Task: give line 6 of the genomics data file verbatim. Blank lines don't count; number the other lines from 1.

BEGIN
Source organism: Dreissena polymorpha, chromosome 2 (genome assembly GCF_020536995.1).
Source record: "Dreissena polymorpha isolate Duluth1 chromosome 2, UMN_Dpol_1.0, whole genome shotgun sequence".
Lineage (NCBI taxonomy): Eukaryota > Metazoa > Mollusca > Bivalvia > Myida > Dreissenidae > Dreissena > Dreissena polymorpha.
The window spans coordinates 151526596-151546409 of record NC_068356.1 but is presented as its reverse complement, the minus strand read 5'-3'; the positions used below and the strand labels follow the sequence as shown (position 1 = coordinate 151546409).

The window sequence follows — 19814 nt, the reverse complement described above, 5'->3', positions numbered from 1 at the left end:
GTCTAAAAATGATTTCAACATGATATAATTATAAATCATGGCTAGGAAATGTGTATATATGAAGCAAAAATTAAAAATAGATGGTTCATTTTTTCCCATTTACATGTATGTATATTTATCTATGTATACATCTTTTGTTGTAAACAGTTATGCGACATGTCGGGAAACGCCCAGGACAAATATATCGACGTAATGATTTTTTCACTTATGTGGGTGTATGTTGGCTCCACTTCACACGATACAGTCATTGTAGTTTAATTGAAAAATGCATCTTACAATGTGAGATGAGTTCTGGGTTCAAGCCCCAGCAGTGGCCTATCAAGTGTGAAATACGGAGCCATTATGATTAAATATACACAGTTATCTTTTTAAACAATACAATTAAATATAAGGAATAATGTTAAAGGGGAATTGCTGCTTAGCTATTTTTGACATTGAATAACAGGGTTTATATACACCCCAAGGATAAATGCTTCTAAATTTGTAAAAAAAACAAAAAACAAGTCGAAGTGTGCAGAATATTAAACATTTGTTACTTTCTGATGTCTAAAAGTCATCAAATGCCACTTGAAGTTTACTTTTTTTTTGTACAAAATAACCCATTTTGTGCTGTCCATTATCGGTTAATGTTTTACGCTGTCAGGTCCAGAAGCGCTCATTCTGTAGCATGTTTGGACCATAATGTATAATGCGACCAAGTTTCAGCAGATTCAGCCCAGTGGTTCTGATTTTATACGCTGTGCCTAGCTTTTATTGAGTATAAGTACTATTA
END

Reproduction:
GTCTAAAAATGATTTCAACATGATATAATTATAAATCATGGCTAGGAAATGTGTATATATGAAGCAAAAATTAAAAATAGATGGTTCATTTTTTCCCATTTACATGTATGTATATTTATCTATGTATACATCTTTTGTTGTAAACAGTTATGCGACATGTCGGGAAACGCCCAGGACAAATATATCGACGTAATGATTTTTTCACTTATGTGGGTGTATGTTGGCTCCACTTCACACGATACAGTCATTGTAGTTTAATTGAAAAATGCATCTTACAATGTGAGATGAGTTCTGGGTTCAAGCCCCAGCAGTGGCCTATCAAGTGTGAAATACGGAGCCATTATGATTAAATATACACAGTTATCTTTTTAAACAATACAATTAAATATAAGGAATAATGTTAAAGGGGAATTGCTGCTTAGCTATTTTTGACATTGAATAACAGGGTTTATATACACCCCAAGGATAAATGCTTCTAAATTTGTAAAAAAAACAAAAAACAAGTCGAAGTGTGCAGAATATTAAACATTTGTTACTTTCTGATGTCTAAAAGTCATCAAATGCCACTTGAAGTTTACTTTTTTTTTGTACAAAATAACCCATTTTGTGCTGTCCATTATCGGTTAATGTTTTACGCTGTCAGGTCCAGAAGCGCTCATTCTGTAGCATGTTTGGACCATAATGTATAATGCGACCAAGTTTCAGCAGATTCAGCCCAGTGGTTCTGATTTTATACGCTGTGCCTAGCTTTTATTGAGTATAAGTACTATTA